ranching, after the outbreak of the Comestock Load in Nevada.  To make it
more convenient he established a branch of his ranch and stock operations in
the Owens Valley, on a creek which was to be named Bishop Creek near Bishop,
California, which is now in Inyo County.  Around that time a group of
Indians attacked a group of white settlers in the area, killing some and
burning some of their homes.

	The legislature in 1865 passed Mr. Bishop's petition for the new
county because of the support behind it all of the people.  Later in the
year the government of the county was organized and elections for offices
were held, and the establishment of the county seat.  In the meantime, an
important mining find broke out at Havilah and the people started to leave
the fort in great numbers to head for the mining fields in the hills near
the Kern River.  So, at the time of the elections the city or town with
greatest number of people would be the county seat, and due to the mining
boom, Havilah was the largest and any hope for the fort as the county seat
was gone.  Mr. Bishop was elected one of the county supervisors for the new
county.  This county was named Kern County, after the Kern River which ran
through it.

	In the fall of 1866, Mr. Bishop resigned from office and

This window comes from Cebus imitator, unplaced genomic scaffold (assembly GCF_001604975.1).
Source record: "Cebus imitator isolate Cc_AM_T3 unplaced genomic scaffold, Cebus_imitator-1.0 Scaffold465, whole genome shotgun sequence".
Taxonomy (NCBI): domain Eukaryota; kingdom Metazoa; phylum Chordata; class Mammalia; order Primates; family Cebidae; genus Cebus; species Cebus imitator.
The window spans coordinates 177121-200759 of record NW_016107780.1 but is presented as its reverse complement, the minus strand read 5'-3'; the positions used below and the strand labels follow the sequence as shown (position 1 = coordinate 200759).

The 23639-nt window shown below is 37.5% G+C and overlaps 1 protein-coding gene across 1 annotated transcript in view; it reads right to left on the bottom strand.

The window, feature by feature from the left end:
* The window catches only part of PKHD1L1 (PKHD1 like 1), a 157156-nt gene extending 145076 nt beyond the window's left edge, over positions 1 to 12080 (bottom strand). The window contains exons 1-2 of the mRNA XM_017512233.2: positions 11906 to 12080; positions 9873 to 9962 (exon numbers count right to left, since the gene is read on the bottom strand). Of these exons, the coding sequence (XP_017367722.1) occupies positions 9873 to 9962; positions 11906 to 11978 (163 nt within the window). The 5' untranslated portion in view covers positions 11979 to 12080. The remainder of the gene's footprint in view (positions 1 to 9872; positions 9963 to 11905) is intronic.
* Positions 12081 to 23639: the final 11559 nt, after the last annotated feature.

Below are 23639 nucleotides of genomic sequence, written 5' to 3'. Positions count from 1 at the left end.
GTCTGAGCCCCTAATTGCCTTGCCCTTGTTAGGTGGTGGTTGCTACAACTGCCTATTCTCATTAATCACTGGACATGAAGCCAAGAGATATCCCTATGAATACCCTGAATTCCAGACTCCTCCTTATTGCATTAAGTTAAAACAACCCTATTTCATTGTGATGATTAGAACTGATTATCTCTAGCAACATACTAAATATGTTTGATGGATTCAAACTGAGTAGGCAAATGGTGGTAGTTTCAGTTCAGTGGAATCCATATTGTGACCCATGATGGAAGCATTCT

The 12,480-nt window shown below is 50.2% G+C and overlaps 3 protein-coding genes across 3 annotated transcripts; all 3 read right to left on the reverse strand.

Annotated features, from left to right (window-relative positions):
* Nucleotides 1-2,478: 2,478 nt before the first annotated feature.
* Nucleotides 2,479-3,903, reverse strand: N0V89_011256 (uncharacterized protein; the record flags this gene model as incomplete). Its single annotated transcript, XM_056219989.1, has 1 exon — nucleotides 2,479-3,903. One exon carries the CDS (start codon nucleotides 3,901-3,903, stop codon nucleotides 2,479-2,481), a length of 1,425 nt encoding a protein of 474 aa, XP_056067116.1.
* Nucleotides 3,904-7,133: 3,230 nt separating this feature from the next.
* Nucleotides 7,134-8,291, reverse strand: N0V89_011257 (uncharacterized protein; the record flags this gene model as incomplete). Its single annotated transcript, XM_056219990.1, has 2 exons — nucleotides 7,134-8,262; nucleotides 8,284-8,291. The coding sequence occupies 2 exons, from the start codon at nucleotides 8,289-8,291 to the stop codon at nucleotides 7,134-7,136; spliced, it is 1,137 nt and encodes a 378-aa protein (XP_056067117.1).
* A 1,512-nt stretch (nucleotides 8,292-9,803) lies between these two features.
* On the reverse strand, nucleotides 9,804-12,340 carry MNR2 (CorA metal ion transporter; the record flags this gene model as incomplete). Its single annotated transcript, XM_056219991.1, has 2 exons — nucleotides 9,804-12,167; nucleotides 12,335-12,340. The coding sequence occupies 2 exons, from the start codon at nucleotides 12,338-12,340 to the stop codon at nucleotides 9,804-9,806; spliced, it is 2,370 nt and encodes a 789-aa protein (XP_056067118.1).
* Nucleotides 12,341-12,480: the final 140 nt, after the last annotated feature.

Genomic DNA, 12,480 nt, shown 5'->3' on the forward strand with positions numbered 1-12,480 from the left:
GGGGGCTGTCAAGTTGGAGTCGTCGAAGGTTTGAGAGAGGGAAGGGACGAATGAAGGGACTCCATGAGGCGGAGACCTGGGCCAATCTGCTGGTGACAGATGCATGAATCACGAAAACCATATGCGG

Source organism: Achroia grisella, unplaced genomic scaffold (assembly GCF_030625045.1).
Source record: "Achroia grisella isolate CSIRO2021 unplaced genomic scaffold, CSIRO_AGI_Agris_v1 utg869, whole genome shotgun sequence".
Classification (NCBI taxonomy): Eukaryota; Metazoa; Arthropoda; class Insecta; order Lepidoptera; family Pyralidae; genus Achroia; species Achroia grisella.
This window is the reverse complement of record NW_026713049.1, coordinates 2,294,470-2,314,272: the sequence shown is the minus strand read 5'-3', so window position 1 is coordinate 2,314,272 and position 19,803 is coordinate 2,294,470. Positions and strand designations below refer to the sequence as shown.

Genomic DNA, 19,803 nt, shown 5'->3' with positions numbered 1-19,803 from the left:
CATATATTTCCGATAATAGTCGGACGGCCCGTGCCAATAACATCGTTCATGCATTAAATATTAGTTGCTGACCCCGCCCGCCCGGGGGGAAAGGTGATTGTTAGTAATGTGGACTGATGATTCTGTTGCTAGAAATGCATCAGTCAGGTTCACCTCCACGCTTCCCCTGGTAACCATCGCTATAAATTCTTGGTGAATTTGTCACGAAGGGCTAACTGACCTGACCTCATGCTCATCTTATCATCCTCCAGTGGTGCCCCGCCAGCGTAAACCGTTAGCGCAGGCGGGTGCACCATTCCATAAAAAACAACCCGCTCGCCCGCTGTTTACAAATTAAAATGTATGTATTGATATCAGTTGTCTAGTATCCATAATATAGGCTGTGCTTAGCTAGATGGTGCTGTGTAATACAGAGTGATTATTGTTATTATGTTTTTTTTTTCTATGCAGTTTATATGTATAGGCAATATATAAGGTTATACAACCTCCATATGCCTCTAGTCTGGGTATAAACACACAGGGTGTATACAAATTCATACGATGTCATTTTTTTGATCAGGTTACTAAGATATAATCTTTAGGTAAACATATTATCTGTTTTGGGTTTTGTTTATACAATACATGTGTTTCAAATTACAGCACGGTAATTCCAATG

returned for a visit to the Atlantic Coast.  Mr. Bishop took up his
residence in San Jose in the month of April in 1867, on his return to
California with his family.  After this date Mr. Bishop started his well
known career in the San Jose area.  In the month of February 1868, he and a
few others were granted a franchise to build the San Jose and Santa Clara
Horse Railroad.  Two years later, in 1870, he became interested in the San
Jose Savings Bank, and afterwards became vice president for many years of
that institution.  In 1870 he also became the owner of the San Jose
Institute and Business College which was located on First Street.  Mr. and
Mrs. Freeman Gates were his instructors.  One year later in 1871, Mr. Bishop
received a franchise from the Mayor and the Common Council of San Jose to
construct the First Street Railroad.  Next, he was president of the San Jose
Homestead Association when it was organized to purchase lands in East San
Jose and lay them out into lots, he then lengthed the San Jose and Santa
Clara Horse Railroad into the new area.  Soon, he purchased interests and
became a director of the Butte Flame and Lumber Company (now called Sierra
Lumber Co.), who have enormous factories in the Sierra Nevadas, in Plumas,
Tehama, Butte and Shasta counties.  In 1876, he and six others purchased the
Stayton Quicksilver and Antimony Mines which were located in the mountain
area that separates Fresno and San Benito Counties.  Although that area is
very rich in these minerals the mining has been stopped, due to the low
price in these minerals, and the high cost of their mining.

	Mr. Bishop was a member of the Masonic Lodge as an Arch Mason, he
was also a member of the Odd Fellows Club, a life member of the California
Pioneers, also a member of the Santa Clara County Pioneers.

	He was married in 1856 to Frances E. Young in Los Angeles.  Frances
Young was the daughter of William and Amanda Young, and they had three
children, two daughters and one son.

Samuel Addison and Frances Ella (Young) Bishop Family